Chicago watchdog harshly criticizes ShotSpotter system

National News

FILE – In this Aug. 10, 2021, file photo, a pedestrian walks with a dog at the intersection of South Stony Island Avenue and East 63rd Street where the ShotSpotter technology is in use above the crossroads. The gunshot detection system that Chicago has spent tens of millions of dollars on and has been touted as a critical component of the police department’s effort to combat gun violence rarely produces evidence of gun-related crime in the city, the city’s watchdog agency has concluded in a scathing report released on Tuesday, Aug. 24, 2021. (AP Photo/Charles Rex Arbogast, File)

CHICAGO (AP) — A gunshot detection system that has cost Chicago tens of millions of dollars and is touted as a critical component of the police department’s effort to combat gun violence rarely produces evidence of gun-related crime in the city, Chicago’s watchdog agency concluded.

In a scathing report released Tuesday, the Office of Inspector General’s Public Safety section said the police department data it examined “does not support a conclusion that ShotSpotter is an effective tool in developing evidence of gun-related crime.” And, the office concluded, if the department has information that shows ShotSpotter plays a key role in developing such evidence, its “record-keeping practices are obstructing a meaningful analysis of the effectiveness of the technology.”

The inspector general’s office found that between Jan. 1, 2020, and May 31 of this year, just over 50,000 ShotSpotter alerts were confirmed as probable gunshots, but that actual evidence of a gun-related crime was found in only about 4,500 instances, or about 9%.

The report is the latest blow to a system that has come under scrutiny, particularly in Chicago, after it set in motion the fatal police shooting of a 13-year-old boy last March. After that shooting, community groups argued that the system sends officers to predominantly Black and Latino neighborhoods for “unnecessary and hostile” encounters with residents and asked a judge to scrutinize the system to determine if it is trustworthy.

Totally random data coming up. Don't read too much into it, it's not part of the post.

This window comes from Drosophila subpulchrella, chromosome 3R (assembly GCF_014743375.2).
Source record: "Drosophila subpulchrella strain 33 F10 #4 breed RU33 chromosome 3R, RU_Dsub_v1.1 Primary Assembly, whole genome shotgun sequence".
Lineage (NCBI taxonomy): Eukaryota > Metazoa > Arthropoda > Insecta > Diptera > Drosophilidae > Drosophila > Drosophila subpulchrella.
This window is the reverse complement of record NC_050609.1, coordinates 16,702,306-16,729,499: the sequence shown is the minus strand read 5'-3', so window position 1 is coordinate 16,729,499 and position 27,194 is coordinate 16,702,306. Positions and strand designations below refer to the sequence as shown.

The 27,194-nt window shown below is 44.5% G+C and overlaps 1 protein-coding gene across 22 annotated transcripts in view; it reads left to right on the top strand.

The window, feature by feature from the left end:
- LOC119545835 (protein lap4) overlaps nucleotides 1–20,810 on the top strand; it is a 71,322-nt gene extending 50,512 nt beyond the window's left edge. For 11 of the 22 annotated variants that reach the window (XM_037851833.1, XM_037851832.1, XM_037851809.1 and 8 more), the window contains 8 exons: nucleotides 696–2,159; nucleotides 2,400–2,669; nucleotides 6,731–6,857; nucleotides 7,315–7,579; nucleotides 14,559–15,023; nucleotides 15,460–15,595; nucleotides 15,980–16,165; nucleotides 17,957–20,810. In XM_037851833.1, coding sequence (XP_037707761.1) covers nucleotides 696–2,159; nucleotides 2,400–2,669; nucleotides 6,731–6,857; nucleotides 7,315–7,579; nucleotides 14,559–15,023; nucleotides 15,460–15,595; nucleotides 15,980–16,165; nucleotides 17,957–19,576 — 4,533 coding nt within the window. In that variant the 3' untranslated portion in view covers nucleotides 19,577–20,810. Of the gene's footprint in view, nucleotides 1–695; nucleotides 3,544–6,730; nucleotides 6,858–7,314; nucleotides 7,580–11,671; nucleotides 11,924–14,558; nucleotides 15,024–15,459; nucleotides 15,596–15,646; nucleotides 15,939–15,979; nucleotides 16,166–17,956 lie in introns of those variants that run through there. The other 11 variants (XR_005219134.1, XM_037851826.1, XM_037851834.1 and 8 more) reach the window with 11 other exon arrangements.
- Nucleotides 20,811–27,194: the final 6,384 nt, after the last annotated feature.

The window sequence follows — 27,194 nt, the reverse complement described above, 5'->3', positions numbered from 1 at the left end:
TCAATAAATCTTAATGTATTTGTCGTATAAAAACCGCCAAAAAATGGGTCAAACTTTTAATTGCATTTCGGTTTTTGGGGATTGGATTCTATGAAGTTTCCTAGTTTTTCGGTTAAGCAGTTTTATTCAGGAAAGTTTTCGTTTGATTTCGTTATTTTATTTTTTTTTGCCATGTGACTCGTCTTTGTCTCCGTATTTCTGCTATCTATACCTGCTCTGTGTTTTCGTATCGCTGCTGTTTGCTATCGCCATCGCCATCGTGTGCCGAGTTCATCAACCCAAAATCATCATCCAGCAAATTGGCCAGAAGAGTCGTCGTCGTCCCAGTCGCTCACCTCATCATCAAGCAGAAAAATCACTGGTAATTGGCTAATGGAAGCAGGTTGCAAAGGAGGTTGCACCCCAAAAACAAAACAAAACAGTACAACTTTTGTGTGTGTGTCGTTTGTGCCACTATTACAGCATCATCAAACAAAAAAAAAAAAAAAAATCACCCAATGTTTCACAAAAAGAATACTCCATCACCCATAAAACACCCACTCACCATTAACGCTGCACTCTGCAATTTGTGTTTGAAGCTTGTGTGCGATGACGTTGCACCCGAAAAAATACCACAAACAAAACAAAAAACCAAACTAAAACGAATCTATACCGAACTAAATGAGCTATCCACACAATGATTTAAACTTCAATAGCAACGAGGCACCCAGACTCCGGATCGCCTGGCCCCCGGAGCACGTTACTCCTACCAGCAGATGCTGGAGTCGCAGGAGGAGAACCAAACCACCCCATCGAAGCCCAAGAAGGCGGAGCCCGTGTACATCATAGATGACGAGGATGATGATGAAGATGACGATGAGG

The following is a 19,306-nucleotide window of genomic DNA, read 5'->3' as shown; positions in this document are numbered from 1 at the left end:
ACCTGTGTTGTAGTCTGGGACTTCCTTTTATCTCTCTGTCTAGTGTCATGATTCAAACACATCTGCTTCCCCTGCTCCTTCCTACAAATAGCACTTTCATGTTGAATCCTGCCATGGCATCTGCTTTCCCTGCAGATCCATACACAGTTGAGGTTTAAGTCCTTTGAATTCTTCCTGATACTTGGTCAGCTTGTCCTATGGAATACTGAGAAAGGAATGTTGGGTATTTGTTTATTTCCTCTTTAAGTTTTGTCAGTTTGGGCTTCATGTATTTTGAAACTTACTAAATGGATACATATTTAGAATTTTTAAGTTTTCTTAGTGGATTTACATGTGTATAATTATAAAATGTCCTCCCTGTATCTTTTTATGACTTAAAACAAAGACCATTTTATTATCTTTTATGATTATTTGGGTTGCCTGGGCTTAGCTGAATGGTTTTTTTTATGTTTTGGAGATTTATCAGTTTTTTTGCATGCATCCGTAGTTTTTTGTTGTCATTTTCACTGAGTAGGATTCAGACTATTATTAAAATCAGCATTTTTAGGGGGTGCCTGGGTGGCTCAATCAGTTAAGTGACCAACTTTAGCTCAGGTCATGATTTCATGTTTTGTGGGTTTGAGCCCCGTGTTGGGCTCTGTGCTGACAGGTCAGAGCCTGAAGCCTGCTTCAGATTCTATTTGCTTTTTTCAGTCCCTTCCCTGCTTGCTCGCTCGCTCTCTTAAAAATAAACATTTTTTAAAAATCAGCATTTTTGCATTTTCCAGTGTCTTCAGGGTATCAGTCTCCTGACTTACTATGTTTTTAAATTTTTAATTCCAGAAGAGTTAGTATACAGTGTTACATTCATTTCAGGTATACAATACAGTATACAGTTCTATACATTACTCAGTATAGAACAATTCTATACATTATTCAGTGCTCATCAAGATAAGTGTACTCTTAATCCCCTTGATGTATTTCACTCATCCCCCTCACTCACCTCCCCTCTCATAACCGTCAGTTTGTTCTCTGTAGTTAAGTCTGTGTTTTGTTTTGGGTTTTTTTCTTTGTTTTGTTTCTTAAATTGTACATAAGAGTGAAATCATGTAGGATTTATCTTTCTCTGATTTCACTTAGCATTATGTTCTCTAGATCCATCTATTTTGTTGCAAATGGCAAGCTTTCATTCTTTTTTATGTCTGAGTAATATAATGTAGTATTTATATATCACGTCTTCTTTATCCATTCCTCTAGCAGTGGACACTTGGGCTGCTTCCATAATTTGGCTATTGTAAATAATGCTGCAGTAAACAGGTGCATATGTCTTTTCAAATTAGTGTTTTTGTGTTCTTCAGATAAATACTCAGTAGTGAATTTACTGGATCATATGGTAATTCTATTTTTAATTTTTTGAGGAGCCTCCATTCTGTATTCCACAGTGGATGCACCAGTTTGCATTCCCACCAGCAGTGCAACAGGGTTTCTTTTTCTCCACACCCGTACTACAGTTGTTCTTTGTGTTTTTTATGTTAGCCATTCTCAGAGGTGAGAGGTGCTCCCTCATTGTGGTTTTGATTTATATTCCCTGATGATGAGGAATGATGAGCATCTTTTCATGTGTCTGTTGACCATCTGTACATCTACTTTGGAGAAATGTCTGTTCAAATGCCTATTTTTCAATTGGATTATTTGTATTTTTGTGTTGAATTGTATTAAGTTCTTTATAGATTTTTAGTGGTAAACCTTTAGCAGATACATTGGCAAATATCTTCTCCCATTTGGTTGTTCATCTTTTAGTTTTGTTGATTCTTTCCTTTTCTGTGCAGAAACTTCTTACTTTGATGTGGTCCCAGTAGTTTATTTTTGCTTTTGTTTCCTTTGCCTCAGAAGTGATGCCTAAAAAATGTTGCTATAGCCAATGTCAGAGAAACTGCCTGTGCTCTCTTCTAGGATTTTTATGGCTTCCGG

And last week,The Associated Press reported that its review of thousands of internal documents, emails, presentations and confidential contracts, along with interviews with dozens of public defenders in communities where ShotSpotter has been deployed, found serious flaws in the use of ShotSpotter as evidentiary support for prosecutors.

According to the AP investigation, the system not only misses live gunfire right under its microphones, but it also misclassifies the sounds of backfiring cars or fireworks as gunshots. It also found that forensic reports prepared by ShotSpotter’s employees have been used in court to improperly claim that a defendant shot at police, or provide questionable counts of the number of shots allegedly fired by defendants. Judges in a number of cases have thrown out the evidence.

Chicago prosecutors relied on audio evidence picked up by ShotSpotter sensors to charge 65-year-old Michael Williams with murder last year, saying he shot a man inside his car. Williams spent nearly a year in jail, but late last month a judge dismissed his case at the request of prosecutors, who said they had insufficient evidence.